I hope I have helped some.

Big hugs to you mama.

Mama of 3 girls: 7.5 , 6 , and 4.5
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#52 of 58 Old 04-18-2008, 11:56 AM - Thread Starter
 
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And as far as mental health issues being "all in your head", well, um, yes, where else would they be, in your toe?

Oh, and by the way, I've heard similar arguments made by members of certain churches, and they take it even farther to say that all mental health disorders are due to not being faithful enough. But then they will turn around and take medicine for their diabetes, heart issues, etc. Why is it that those things aren't all in their heads?

Okay that was being facetious. But honestly, most if not all mental health issues have a physiological basis in the brain. Either there is sensory issues going on, or the brain is interpreting the information wrong (there is such a thing as dyslexia - both visual dyslexia and auditory dyslexia too), or there is chemical imbalances (too much or too little of a critical ingredient), or there are misfiring of neurotransmitters. Even undetected seizure activity can cause issues.

Please please please, try to understand that even if your husband doesn't believe you now, someone knows exactly what you are going through. I understand, and I know it's hard. It's also draining to worry so much about your child and feel so powerless to help her.

But if you start taking steps to get answers, you will feel more and more confident. You will also find support you need to stay strong for your baby.

Mama of 3 girls: 7.5 , 6 , and 4.5
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#53 of 58 Old 04-18-2008, 08:49 PM
 
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Thanks for your response. I had a lengthy conversation with the early intervention person and they won't provide services for her because they don't operate in the summer and she is entering school in the fall. She said it would be better to wait until her Kindergarten screening which is in a few weeks and see how she does and go from there.

I just got a book from our interlibrary loan about selective mutism and I know for sure it is what she has. She has the freezing up, the severe seperation porblems, every single thing in the book almost. There is no doubt in my mind. My husband saw me reading it and said, "oh geez, not that again, That is just some bullshit diagnosis for phsycologists to make money off, and drug companies..blah blah blah. She'll be fine"

Basically I am just taking matters into my own hands, if she will not respond at all during the screning I am going to set up a meeting with the principal to discuss this and make sure she is with a teacher who can handle it and will work with me. I am going to ask the teacher if she would be willing to come to our home to meet Emma where she feels comfortable, seat her in the back of the class, allow her to use hand signals, and not be forced to speak. I am also going to see about only taking her to school mon/wed/fri or half days or some revised schedule if it is too much for her.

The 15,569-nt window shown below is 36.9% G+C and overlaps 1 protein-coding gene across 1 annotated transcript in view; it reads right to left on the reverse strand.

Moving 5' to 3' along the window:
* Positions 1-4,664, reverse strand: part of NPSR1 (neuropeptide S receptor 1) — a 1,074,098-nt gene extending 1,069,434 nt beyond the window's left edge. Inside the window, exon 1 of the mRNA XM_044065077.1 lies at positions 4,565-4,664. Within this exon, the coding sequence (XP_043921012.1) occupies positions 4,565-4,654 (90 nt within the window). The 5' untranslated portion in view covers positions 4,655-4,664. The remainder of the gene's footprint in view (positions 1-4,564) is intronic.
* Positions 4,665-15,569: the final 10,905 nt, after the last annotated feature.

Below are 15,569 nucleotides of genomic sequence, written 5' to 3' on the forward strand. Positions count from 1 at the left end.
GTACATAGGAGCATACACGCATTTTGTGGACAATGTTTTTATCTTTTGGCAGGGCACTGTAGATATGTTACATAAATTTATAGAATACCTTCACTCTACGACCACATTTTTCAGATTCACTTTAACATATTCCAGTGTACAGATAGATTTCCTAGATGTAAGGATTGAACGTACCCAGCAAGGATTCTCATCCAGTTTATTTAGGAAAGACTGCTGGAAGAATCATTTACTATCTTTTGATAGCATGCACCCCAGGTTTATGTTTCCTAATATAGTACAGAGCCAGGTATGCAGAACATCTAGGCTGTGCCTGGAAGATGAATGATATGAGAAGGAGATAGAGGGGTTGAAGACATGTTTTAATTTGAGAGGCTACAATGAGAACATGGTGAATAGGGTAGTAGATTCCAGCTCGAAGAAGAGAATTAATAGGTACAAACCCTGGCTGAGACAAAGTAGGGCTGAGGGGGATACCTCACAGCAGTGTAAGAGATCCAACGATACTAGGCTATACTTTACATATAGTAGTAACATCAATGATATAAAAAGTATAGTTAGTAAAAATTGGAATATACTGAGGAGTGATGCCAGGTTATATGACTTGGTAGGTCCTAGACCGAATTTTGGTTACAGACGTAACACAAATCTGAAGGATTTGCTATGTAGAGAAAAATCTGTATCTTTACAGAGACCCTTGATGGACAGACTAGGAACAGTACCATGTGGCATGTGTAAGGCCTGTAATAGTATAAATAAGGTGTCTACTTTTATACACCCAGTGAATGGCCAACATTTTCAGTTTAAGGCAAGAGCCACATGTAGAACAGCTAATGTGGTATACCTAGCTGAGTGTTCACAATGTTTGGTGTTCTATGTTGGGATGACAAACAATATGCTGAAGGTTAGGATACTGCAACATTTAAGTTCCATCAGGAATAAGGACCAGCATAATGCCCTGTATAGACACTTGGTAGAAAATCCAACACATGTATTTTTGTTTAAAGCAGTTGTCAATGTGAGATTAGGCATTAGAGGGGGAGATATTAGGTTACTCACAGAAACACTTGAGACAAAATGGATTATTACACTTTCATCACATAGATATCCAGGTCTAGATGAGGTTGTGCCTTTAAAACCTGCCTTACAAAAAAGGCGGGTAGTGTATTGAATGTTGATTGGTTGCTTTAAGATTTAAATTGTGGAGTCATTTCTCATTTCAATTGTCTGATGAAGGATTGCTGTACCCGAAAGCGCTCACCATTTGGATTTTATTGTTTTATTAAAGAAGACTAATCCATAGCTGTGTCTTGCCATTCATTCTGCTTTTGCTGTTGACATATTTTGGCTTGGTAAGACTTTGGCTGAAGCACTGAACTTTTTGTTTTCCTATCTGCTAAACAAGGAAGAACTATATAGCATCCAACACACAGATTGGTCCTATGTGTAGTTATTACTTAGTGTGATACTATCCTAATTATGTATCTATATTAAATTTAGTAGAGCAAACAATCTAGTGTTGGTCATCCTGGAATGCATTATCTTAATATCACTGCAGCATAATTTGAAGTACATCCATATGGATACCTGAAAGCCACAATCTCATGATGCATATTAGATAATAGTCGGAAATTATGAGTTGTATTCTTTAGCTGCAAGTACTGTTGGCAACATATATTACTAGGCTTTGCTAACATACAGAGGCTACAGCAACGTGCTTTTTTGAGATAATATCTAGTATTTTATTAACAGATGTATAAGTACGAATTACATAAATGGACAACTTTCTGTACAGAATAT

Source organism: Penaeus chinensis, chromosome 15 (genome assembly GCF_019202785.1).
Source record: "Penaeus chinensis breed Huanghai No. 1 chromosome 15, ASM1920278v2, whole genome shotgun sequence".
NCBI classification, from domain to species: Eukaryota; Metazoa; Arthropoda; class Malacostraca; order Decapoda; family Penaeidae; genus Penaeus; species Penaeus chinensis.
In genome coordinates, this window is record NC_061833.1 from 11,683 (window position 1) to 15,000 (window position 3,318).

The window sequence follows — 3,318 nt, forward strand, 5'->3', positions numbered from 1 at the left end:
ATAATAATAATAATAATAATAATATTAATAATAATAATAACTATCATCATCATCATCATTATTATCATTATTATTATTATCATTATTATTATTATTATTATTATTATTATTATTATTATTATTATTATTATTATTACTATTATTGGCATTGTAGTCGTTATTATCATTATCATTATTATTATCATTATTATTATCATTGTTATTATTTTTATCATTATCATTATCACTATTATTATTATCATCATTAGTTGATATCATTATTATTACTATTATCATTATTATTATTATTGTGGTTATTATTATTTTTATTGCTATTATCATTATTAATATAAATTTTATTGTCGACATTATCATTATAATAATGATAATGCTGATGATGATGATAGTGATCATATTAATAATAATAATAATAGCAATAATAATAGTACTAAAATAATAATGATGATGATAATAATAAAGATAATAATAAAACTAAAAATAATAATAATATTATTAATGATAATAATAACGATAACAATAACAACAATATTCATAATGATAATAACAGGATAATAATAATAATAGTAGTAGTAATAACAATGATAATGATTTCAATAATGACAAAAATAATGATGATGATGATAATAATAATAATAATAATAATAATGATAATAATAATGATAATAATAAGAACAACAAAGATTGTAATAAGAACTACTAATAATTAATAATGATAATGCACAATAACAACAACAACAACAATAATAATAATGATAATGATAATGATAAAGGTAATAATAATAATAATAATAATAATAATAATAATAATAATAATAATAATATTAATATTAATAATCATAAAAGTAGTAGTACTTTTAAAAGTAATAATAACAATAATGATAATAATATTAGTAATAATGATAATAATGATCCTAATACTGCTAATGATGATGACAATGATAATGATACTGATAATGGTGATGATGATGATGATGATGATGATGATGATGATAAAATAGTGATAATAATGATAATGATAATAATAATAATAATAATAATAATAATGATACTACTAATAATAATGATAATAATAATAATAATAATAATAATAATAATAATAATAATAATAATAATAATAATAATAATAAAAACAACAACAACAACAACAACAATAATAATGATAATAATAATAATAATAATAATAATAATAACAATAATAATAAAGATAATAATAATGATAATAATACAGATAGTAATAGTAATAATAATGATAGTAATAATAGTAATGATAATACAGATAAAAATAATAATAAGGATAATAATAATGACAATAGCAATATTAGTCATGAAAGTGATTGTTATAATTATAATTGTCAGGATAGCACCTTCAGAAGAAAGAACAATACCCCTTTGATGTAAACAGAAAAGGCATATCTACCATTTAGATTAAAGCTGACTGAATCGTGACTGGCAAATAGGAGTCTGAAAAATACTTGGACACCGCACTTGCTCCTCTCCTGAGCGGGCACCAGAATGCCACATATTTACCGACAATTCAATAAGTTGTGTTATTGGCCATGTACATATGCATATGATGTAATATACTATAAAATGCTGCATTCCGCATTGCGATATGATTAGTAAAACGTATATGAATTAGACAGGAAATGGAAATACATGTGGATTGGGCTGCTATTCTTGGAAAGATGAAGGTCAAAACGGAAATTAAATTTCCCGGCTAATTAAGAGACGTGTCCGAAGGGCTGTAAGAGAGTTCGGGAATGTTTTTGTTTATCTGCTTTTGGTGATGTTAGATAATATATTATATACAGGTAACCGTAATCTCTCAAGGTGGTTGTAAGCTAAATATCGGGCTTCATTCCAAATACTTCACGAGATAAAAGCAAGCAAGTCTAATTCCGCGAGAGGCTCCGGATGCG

everyone in my church supports us and understands why I stay in the nursery for children's church, they all say hello, but don't expect her to talk back. The only person she will speak with in church is our pastor, for some reason she has taken a real liking to him.. They are all helping her and I and supporting our efforts to make her feel comfortable, like letting her choose where she would like to sit, not putting her on the spot, ect.. Ironically, my husband does not attend with us and does not see how she is, even with all these wonderful people she has known for over a year and should be more than relaxed with.. He has never really seen her in a situation like that. He has no idea what trauma school will be to her.

He is VERY anti homeschooling but he knows how adamant I am that if she has a total freakout meltdown I will not be leaving her at school. He said I have one year to help her get over this and one year only. So we are continuing on with registration and the intent of trying school, but if it is too much for her, I have one year to help her out. I will be seeking the help of therapists and such if it comes to that.. It is all a wait and see game for now...

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#54 of 58 Old 04-18-2008, 09:00 PM
 
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Oh, I wanted to add I am in the US.. I don't have her in preschool because I run a daycare and preschool and had no way to transport her.. She talks with all the kids and adults no problem. She may be shy the first time she meets them, but will warm up within a day. She is very smart and reading almost as well as her brother in first grade, adding up to 20, knows her address, ties her shoes, ect. I figured she was too advanced for preschool anyhow, she would be bored stiff in a regular preschool. I always could add extra challenges ect or she could go play in her room if she got bored.

When we leave the house it is a different story. We tried swimming lessons, gymnastics and karate. After a few lessons in karate she did participate but rarely spoke. The teacher was a dad of one of my daycare boys and also my guitar teacher, so she saw him often at our house. She was a little more comfortable with him than the swimming instructors. I also had the gymnastic coach come do a few lessons at my home for the daycare and Emma spoke to her here, but not when we did the lessons out of our home..

She perplexes me..LOL